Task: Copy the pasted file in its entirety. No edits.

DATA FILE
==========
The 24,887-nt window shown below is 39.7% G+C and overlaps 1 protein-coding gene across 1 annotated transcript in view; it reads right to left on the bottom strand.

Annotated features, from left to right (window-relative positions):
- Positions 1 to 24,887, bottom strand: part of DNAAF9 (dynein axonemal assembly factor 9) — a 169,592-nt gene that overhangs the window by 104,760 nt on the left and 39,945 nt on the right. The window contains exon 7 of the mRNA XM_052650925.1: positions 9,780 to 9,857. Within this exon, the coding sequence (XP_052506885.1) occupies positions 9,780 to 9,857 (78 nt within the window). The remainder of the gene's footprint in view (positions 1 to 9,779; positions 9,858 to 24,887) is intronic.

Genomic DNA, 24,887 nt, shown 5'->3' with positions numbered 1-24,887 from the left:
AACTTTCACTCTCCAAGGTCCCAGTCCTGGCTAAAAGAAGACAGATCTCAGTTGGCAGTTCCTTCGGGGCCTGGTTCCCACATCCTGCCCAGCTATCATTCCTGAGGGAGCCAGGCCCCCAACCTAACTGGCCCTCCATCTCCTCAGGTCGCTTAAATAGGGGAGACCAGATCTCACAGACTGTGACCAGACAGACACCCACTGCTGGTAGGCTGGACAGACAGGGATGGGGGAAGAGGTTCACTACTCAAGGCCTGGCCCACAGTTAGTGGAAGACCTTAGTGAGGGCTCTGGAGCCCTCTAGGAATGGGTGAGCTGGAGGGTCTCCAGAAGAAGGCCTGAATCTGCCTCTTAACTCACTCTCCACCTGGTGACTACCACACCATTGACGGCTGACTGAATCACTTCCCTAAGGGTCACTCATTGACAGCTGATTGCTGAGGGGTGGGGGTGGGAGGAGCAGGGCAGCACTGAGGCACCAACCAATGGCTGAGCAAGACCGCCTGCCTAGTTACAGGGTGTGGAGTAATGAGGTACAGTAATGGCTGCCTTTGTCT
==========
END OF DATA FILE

The 24,887-nt window shown below is 39.7% G+C and overlaps 1 protein-coding gene across 1 annotated transcript in view; it reads right to left on the bottom strand.

Annotated features, from left to right (window-relative positions):
- Positions 1 to 24,887, bottom strand: part of DNAAF9 (dynein axonemal assembly factor 9) — a 169,592-nt gene that overhangs the window by 104,760 nt on the left and 39,945 nt on the right. The window contains exon 7 of the mRNA XM_052650925.1: positions 9,780 to 9,857. Within this exon, the coding sequence (XP_052506885.1) occupies positions 9,780 to 9,857 (78 nt within the window). The remainder of the gene's footprint in view (positions 1 to 9,779; positions 9,858 to 24,887) is intronic.

Genomic DNA, 24,887 nt, shown 5'->3' with positions numbered 1-24,887 from the left:
AACTTTCACTCTCCAAGGTCCCAGTCCTGGCTAAAAGAAGACAGATCTCAGTTGGCAGTTCCTTCGGGGCCTGGTTCCCACATCCTGCCCAGCTATCATTCCTGAGGGAGCCAGGCCCCCAACCTAACTGGCCCTCCATCTCCTCAGGTCGCTTAAATAGGGGAGACCAGATCTCACAGACTGTGACCAGACAGACACCCACTGCTGGTAGGCTGGACAGACAGGGATGGGGGAAGAGGTTCACTACTCAAGGCCTGGCCCACAGTTAGTGGAAGACCTTAGTGAGGGCTCTGGAGCCCTCTAGGAATGGGTGAGCTGGAGGGTCTCCAGAAGAAGGCCTGAATCTGCCTCTTAACTCACTCTCCACCTGGTGACTACCACACCATTGACGGCTGACTGAATCACTTCCCTAAGGGTCACTCATTGACAGCTGATTGCTGAGGGGTGGGGGTGGGAGGAGCAGGGCAGCACTGAGGCACCAACCAATGGCTGAGCAAGACCGCCTGCCTAGTTACAGGGTGTGGAGTAATGAGGTACAGTAATGGCTGCCTTTGTCT